Tuesday, November 10, 2015

Review: 2016 Scion iA

Scion iA front 3/4 shot

The Scion iA not really Scion. Well, it is, but it’s not a Toyota, which is Scion’s parent company. The iA is built in Mexico by Mazda, and is called the Mazda2 Sedan in most parts of the world. That is, unless you live in Canada, where it is called the Toyota Yaris Sedan. Don’t be confused. This is a Mazda wearing a Scion badge. Well, unless you’re in Canada.

Scion iA front fasica

But really, this Scion/Toyota/Mazda mashup (“Sciotoyzda”?) is 100% Mazda. OK, make that 99% Mazda. See that snout, which resembles a gaping fish mouth? That is all Scion. This prominent feature is really the only major difference between an iA and a Mazda2 sedan. Frankly, it’s a non-offensive looking vehicle, sans the aquatic front fascia and 16-inch alloy wheels that look like they were designed by Lego. It’s neither haute nor hideous. Daring, it isn’t. Then again, when was the last time you saw a daring subcompact sedan?


Perhaps this is part of the conundrum. Who is going to buy this car? Who does this really appeal to? The subcompact sedan market isn’t exactly on fire, unless you’re Nissan and you’re moving a crazy amount of Versa sedans, which it does. In the fray, you've got the Chevrolet Sonic, Ford Fiesta, Hyundai Accent, and Kia Rio. And I don’t know about you, but I can’t remember seeing a sedan variant of any of these cars lately. But apparently Scion is going to take a chance on the segment ... in a sedan built by Mazda in Mexico.

Scion iA interior

If you’ve been in the latest crop of Mazdas, you’ll recognize the iA’s interior, which looks like a ¾-scale Mazda3 all the way down to the infotainment system. Overall it feels solid and well-built, although we noticed the door panels seemed a bit thin. Ergonomics are good; everything is easily within reach, although the infotainment does take some getting used to. Why?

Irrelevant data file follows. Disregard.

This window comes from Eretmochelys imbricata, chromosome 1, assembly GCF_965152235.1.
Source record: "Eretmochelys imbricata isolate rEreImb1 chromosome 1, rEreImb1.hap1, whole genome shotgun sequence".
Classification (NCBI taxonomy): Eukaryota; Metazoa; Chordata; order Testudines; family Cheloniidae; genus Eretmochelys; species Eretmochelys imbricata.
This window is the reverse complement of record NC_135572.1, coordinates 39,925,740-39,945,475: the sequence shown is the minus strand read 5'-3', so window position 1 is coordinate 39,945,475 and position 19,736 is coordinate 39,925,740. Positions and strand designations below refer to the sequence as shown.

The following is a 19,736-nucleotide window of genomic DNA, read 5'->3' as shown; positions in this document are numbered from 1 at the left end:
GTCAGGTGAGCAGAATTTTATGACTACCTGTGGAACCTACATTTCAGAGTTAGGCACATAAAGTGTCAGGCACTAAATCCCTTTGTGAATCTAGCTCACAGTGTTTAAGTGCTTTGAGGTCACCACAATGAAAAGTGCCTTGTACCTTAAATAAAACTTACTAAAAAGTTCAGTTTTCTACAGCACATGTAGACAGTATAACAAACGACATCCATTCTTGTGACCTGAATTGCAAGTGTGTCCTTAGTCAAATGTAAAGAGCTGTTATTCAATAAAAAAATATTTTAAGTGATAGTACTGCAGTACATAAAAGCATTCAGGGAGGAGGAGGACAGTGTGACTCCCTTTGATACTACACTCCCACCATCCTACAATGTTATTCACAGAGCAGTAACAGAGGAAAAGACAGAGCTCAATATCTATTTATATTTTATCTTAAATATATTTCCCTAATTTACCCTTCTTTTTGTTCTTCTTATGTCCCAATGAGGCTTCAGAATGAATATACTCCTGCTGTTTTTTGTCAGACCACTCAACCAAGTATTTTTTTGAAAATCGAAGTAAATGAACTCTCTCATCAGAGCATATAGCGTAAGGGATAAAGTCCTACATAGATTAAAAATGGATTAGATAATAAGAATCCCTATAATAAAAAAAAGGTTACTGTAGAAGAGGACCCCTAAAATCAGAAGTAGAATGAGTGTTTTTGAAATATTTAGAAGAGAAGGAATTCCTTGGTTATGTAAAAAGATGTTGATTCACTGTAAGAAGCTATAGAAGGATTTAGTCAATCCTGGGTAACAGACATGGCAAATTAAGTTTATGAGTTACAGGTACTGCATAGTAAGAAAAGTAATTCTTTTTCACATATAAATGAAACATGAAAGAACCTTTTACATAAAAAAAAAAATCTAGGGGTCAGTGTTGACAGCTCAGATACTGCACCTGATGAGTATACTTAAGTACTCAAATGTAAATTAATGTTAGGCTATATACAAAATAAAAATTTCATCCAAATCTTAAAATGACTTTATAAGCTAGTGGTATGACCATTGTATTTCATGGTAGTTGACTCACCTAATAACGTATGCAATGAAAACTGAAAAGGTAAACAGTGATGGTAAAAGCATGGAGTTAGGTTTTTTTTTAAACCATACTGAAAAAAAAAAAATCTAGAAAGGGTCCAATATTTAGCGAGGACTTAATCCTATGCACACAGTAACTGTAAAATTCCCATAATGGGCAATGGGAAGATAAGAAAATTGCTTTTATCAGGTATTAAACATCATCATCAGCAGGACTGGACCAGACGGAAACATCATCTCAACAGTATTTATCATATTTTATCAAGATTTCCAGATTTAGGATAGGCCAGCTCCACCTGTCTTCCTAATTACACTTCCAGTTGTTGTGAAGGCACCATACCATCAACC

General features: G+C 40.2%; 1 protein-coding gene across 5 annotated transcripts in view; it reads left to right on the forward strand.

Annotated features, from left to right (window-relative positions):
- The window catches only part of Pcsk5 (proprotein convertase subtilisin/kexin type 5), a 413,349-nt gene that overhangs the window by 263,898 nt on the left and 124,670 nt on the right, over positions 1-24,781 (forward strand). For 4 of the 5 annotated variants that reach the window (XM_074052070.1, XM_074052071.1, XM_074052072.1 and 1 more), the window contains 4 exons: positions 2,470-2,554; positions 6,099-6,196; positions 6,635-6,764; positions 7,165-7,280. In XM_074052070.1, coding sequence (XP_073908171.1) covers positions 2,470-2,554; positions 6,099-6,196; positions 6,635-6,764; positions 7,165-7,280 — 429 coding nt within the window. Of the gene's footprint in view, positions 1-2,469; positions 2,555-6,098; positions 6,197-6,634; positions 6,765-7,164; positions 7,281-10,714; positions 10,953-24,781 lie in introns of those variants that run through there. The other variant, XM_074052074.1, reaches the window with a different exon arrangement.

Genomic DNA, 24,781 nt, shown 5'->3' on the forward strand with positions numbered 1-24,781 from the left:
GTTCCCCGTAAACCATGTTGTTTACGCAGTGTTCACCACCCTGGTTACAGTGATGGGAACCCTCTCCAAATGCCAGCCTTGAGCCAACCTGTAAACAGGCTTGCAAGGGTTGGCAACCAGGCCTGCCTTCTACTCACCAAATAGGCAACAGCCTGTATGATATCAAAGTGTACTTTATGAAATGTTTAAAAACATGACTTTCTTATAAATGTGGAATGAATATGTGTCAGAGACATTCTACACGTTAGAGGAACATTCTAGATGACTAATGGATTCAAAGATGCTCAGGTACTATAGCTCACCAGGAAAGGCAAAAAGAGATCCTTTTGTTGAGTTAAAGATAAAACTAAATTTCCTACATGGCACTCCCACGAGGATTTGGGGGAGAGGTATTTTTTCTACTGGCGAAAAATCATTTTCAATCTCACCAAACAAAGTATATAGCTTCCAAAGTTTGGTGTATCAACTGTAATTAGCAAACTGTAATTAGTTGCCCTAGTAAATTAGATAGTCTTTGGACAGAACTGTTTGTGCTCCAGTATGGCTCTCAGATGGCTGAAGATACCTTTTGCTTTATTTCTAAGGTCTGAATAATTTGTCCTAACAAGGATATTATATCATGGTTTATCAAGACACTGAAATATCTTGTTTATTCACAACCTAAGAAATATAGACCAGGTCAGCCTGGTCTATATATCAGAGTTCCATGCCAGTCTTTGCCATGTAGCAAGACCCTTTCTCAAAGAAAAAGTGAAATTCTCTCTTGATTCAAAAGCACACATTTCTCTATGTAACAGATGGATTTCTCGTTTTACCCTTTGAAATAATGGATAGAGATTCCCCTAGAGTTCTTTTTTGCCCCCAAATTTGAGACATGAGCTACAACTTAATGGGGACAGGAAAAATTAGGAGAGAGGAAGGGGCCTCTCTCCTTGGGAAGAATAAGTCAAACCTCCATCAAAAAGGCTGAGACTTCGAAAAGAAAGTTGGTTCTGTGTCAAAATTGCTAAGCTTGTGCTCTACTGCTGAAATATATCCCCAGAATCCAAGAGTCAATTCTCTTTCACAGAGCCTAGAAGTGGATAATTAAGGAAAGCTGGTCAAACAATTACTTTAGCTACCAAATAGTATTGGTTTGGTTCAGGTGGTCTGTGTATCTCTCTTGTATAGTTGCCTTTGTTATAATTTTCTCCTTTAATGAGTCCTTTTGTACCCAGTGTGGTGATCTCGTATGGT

Scion iA infotainment controls
Infotainment controls, located on the center console. 
All infotainment is controlled via the large center knob on the armrest, and it does take some training not to reach for the dashboard to turn down the volume (there are steering wheel controls, too), but instead, go for the small volume knob. I must say that I love the interface once you get used to it. The seven-inch touchscreen monitor looks great and is easy to use. Navigation is available; our tester didn’t have it. The stereo sounds slightly above average, and the Bluetooth interface simple enough. The gauge cluster features an analog speedometer in the center, with a digital tachometer on the left, odometer and trip computer on the right. The seats are neither highly bolstered nor flat (nor heated), and the seating position feels a bit like you’re sitting too far back in the car. Perhaps it was because I was in the 2016 Smart ForTwo before this, but I felt like I could look over my left shoulder when changing lanes and look through the back passenger window. Maybe it’s just me.

Overall I like the iA’s interior design feel, which is modern, solid, and totally Mazda. My biggest gripe is the back seat space, which is darn tight. Over 5’7” like I am? Then you might not want to sit here for too long. (The last Mazda2 was the same way.) The trunk is bigger than you might expect, and it should be able to gobble up luggage or groceries fairly easily.

Scion iA driving

Like all Mazda-built vehicles, the Scion iA has great reflexes, especially when you let it stretch is legs. Er wheels. Er, whatever. The chassis—torsion beam rear suspension and all—is willing to perform when needed, and that attribute can turn this little sedan into a solid handler. I could see Scion entering into the SCCA B-class races with this little vehicle, and I bet it’d be a great little autocrosser. Body roll is well controlled and steering is quick and well weighted—a rarity in a subcompact sedan. The brakes were totally adequate and are composed of discs up front and drums out back. This bit of athleticism comes from the Mazda DNA and is the car’s best attribute. People looking for a driver’s car, take note.